This probably one of the best war films ever made, not just one of the best about Vietnam.

As a Vietnam film, it is unusual on two counts. The most obvious is that it is about Australian soldiers, rather than their more numerous US counterparts. It comes as a surprise to many outside Australia and New Zealand to discover that those countries had forces committed. The other is that the film concerns young regular soldiers of the Australian SAS, rather than the conscripts more usually associated with that war (incidentally, Australia also sent conscripts - known as "nashoos", for National Service - to Vietnam).

Made with the assistance of the Australian Army, and filmed at their jungle warfare centre, the film achieves an authentic tone through attention to the minor details of service life on operations. The strength of the film lies in its emphasis on the personal. There are few histronics and no "Green Berets"-style set pieces. Instead, the growing strain of the tour is reflected in the behaviour of the patrol who are the focus of the film. The cast, at the time mostly unknown except for Graham Kennedy, deliver tremendous performances.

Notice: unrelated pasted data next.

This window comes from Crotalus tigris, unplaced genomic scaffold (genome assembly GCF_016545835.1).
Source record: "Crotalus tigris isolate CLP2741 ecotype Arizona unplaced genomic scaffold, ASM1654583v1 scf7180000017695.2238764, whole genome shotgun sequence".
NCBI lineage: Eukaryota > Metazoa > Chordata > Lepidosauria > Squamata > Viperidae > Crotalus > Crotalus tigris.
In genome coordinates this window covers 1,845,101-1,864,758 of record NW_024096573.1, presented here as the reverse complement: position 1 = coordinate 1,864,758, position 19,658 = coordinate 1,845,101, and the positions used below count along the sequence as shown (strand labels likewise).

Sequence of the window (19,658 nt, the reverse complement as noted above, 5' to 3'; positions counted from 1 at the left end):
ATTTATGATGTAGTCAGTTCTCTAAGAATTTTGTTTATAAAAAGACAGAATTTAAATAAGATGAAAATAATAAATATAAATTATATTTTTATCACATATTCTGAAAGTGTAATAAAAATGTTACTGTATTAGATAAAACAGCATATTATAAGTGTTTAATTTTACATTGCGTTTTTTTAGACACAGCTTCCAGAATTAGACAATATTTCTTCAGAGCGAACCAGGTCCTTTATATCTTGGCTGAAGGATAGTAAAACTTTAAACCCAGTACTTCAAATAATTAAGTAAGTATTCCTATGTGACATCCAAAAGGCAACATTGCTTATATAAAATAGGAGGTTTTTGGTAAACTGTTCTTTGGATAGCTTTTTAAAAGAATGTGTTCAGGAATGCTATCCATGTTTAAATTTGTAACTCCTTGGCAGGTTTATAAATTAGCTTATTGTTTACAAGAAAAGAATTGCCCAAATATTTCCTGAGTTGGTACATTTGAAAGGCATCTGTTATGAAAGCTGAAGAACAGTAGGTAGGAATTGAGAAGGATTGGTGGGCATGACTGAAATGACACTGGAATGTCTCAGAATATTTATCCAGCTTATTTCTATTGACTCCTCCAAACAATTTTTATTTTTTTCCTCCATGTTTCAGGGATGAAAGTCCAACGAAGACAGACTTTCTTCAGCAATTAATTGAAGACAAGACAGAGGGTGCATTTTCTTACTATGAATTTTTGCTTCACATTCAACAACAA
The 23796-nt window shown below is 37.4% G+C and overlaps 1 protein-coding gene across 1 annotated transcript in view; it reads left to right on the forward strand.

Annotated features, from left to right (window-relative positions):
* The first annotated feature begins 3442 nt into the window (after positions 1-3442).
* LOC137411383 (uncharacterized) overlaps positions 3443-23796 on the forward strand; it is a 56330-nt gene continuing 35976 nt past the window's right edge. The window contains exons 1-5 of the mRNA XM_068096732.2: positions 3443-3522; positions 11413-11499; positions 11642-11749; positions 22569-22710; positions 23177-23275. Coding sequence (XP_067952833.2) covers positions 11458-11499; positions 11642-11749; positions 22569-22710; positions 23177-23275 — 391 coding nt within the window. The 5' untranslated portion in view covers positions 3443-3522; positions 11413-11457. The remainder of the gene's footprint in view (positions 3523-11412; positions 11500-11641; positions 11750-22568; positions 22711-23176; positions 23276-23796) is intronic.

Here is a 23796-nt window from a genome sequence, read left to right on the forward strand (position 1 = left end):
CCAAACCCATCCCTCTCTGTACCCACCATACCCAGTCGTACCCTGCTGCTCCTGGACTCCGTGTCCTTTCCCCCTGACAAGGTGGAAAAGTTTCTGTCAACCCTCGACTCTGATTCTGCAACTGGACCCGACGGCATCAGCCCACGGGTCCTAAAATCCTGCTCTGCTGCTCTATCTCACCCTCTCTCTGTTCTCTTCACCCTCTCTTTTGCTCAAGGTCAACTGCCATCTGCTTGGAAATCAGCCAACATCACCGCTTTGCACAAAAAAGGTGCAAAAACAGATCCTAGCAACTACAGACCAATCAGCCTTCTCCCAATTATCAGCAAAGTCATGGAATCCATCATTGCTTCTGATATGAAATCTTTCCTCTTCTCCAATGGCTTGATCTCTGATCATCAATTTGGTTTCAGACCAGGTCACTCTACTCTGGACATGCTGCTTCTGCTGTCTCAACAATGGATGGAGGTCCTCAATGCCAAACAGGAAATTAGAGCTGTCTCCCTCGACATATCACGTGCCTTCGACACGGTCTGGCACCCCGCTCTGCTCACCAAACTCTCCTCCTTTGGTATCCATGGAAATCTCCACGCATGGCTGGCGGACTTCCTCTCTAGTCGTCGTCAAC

Inevitably, as the film is Australian, there are some classic one-liners (which I won't quote) and moments of comedy. The beer-call with US Special Forces, and the homemade present for the Padre are two that stand out. For a British viewer, at least of a certain age, it can be disconcerting to see "British" kit - Landrovers, SLRs, '58 pattern webbing - in a Vietnam setting (in the early '80s when I first saw the film, this had the effect of making it seem both incongruous and more immediate).